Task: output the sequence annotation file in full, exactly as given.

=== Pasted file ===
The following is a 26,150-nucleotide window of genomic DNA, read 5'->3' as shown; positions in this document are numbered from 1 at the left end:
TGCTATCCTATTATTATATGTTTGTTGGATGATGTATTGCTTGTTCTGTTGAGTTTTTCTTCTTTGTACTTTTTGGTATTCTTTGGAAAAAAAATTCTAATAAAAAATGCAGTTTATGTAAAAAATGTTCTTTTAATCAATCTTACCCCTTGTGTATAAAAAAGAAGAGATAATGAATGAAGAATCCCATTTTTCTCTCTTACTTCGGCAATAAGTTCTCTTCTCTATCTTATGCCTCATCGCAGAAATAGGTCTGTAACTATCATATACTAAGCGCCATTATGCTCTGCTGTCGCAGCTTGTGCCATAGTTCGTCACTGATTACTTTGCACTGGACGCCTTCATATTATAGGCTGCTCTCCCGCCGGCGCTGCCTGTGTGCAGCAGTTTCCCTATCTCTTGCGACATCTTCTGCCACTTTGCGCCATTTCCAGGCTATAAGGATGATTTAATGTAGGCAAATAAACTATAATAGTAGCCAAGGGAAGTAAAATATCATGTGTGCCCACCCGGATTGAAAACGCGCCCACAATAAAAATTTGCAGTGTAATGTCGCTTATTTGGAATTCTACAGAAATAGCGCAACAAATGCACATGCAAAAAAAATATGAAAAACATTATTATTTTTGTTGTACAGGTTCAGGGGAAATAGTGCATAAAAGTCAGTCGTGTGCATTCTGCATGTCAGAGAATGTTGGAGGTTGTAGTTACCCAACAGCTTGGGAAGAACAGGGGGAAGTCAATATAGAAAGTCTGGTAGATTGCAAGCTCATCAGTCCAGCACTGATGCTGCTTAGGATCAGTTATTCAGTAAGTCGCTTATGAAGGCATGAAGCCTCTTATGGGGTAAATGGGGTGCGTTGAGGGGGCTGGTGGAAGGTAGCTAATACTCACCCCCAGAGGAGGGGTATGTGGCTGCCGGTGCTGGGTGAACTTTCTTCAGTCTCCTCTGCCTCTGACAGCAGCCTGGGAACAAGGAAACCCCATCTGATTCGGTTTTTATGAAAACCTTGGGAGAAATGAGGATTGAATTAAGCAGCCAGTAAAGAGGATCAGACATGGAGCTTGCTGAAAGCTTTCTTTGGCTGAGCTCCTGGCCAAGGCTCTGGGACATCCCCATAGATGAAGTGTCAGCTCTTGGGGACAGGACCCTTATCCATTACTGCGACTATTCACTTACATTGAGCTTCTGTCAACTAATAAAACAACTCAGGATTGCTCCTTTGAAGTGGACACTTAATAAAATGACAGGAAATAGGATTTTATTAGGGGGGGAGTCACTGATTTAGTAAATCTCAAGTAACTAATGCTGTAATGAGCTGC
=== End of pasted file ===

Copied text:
The following is a 26,150-nucleotide window of genomic DNA, read 5'->3' as shown; positions in this document are numbered from 1 at the left end:
TGCTATCCTATTATTATATGTTTGTTGGATGATGTATTGCTTGTTCTGTTGAGTTTTTCTTCTTTGTACTTTTTGGTATTCTTTGGAAAAAAAATTCTAATAAAAAATGCAGTTTATGTAAAAAATGTTCTTTTAATCAATCTTACCCCTTGTGTATAAAAAAGAAGAGATAATGAATGAAGAATCCCATTTTTCTCTCTTACTTCGGCAATAAGTTCTCTTCTCTATCTTATGCCTCATCGCAGAAATAGGTCTGTAACTATCATATACTAAGCGCCATTATGCTCTGCTGTCGCAGCTTGTGCCATAGTTCGTCACTGATTACTTTGCACTGGACGCCTTCATATTATAGGCTGCTCTCCCGCCGGCGCTGCCTGTGTGCAGCAGTTTCCCTATCTCTTGCGACATCTTCTGCCACTTTGCGCCATTTCCAGGCTATAAGGATGATTTAATGTAGGCAAATAAACTATAATAGTAGCCAAGGGAAGTAAAATATCATGTGTGCCCACCCGGATTGAAAACGCGCCCACAATAAAAATTTGCAGTGTAATGTCGCTTATTTGGAATTCTACAGAAATAGCGCAACAAATGCACATGCAAAAAAAATATGAAAAACATTATTATTTTTGTTGTACAGGTTCAGGGGAAATAGTGCATAAAAGTCAGTCGTGTGCATTCTGCATGTCAGAGAATGTTGGAGGTTGTAGTTACCCAACAGCTTGGGAAGAACAGGGGGAAGTCAATATAGAAAGTCTGGTAGATTGCAAGCTCATCAGTCCAGCACTGATGCTGCTTAGGATCAGTTATTCAGTAAGTCGCTTATGAAGGCATGAAGCCTCTTATGGGGTAAATGGGGTGCGTTGAGGGGGCTGGTGGAAGGTAGCTAATACTCACCCCCAGAGGAGGGGTATGTGGCTGCCGGTGCTGGGTGAACTTTCTTCAGTCTCCTCTGCCTCTGACAGCAGCCTGGGAACAAGGAAACCCCATCTGATTCGGTTTTTATGAAAACCTTGGGAGAAATGAGGATTGAATTAAGCAGCCAGTAAAGAGGATCAGACATGGAGCTTGCTGAAAGCTTTCTTTGGCTGAGCTCCTGGCCAAGGCTCTGGGACATCCCCATAGATGAAGTGTCAGCTCTTGGGGACAGGACCCTTATCCATTACTGCGACTATTCACTTACATTGAGCTTCTGTCAACTAATAAAACAACTCAGGATTGCTCCTTTGAAGTGGACACTTAATAAAATGACAGGAAATAGGATTTTATTAGGGGGGGAGTCACTGATTTAGTAAATCTCAAGTAACTAATGCTGTAATGAGCTGC